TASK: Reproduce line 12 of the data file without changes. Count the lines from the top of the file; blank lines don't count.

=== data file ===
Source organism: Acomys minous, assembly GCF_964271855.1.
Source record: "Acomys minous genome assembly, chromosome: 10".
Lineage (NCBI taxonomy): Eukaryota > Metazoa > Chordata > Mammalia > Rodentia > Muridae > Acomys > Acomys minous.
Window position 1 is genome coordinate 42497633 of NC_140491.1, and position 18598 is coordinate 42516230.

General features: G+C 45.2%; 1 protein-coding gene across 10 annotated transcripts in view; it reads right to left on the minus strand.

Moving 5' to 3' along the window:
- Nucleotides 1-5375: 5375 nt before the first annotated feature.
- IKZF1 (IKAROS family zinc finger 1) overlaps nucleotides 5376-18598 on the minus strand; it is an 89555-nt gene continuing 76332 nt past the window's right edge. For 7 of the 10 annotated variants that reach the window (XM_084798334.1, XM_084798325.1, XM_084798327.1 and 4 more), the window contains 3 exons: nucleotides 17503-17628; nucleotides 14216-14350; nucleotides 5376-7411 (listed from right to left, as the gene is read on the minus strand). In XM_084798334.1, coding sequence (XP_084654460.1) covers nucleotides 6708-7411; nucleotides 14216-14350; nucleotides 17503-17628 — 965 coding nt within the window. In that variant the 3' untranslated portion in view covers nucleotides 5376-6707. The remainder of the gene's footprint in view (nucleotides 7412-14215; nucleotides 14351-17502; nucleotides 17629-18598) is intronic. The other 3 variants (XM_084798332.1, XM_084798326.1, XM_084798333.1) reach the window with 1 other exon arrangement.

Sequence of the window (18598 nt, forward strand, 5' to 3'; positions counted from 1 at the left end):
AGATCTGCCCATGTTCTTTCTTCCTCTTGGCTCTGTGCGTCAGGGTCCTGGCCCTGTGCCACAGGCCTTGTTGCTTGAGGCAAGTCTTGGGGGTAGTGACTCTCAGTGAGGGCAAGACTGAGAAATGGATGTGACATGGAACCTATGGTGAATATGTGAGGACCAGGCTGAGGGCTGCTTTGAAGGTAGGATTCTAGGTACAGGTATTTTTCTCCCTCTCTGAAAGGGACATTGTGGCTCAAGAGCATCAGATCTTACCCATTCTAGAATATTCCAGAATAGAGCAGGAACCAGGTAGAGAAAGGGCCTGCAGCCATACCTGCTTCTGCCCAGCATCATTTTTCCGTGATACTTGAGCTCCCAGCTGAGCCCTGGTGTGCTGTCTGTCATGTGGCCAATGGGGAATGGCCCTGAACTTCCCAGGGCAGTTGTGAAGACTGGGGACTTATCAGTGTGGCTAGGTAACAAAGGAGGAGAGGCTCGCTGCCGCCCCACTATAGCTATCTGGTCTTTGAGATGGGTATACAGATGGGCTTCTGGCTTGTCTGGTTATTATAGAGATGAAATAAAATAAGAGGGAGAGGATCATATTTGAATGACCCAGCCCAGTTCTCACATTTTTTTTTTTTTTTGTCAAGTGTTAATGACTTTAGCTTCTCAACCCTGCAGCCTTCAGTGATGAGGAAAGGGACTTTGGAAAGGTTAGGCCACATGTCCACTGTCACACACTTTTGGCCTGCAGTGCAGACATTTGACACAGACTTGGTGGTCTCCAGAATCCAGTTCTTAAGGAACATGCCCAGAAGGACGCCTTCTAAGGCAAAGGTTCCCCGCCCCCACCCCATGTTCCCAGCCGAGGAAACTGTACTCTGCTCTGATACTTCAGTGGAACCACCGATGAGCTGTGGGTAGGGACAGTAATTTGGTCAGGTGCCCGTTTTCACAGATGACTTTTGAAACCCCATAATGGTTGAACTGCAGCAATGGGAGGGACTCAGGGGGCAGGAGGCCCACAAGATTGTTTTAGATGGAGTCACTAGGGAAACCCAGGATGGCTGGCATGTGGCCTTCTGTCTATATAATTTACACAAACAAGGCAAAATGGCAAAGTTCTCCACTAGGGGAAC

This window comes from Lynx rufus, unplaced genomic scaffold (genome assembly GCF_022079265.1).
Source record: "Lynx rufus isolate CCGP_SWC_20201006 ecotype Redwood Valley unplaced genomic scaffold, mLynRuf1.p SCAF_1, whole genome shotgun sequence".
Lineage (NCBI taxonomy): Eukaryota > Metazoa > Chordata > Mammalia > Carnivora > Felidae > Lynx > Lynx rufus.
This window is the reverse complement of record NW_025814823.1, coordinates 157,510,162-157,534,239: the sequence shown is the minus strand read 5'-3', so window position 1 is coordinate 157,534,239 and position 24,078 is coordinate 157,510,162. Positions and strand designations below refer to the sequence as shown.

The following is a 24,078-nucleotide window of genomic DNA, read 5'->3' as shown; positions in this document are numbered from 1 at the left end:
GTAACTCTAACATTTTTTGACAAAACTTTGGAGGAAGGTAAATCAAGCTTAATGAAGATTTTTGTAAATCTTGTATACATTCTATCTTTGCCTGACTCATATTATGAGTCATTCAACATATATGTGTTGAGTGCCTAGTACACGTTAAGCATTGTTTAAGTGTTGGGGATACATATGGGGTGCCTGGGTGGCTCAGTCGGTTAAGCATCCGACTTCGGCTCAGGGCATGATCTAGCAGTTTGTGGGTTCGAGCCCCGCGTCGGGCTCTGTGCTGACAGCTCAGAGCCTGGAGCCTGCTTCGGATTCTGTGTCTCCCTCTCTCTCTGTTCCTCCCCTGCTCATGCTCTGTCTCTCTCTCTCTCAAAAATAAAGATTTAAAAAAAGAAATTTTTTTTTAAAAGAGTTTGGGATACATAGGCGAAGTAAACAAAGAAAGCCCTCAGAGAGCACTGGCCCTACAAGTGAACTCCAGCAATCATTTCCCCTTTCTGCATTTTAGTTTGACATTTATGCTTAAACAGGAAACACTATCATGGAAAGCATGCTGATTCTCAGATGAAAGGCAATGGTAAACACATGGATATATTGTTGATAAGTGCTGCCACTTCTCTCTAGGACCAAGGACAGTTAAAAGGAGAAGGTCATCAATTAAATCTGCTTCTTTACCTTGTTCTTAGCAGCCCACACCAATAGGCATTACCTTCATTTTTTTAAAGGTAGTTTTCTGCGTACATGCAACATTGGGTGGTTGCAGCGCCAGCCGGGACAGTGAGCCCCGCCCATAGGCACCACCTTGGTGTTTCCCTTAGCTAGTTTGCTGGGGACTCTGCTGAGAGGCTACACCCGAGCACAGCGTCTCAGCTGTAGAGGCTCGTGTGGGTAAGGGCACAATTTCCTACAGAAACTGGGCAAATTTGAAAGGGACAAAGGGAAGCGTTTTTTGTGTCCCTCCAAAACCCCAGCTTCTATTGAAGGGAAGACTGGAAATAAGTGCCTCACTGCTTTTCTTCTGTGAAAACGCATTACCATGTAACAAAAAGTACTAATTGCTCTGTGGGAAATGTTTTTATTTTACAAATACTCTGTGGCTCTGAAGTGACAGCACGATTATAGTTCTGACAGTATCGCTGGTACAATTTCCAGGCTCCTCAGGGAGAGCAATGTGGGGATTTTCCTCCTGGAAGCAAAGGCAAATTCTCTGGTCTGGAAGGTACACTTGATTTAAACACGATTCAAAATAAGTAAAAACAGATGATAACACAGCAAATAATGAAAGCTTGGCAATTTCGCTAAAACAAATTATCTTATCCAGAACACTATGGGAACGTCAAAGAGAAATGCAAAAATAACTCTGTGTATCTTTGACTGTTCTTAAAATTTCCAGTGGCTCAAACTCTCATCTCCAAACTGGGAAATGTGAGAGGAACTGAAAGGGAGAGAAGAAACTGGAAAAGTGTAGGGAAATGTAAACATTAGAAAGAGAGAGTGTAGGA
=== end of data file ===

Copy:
Source record: "Lynx rufus isolate CCGP_SWC_20201006 ecotype Redwood Valley unplaced genomic scaffold, mLynRuf1.p SCAF_1, whole genome shotgun sequence".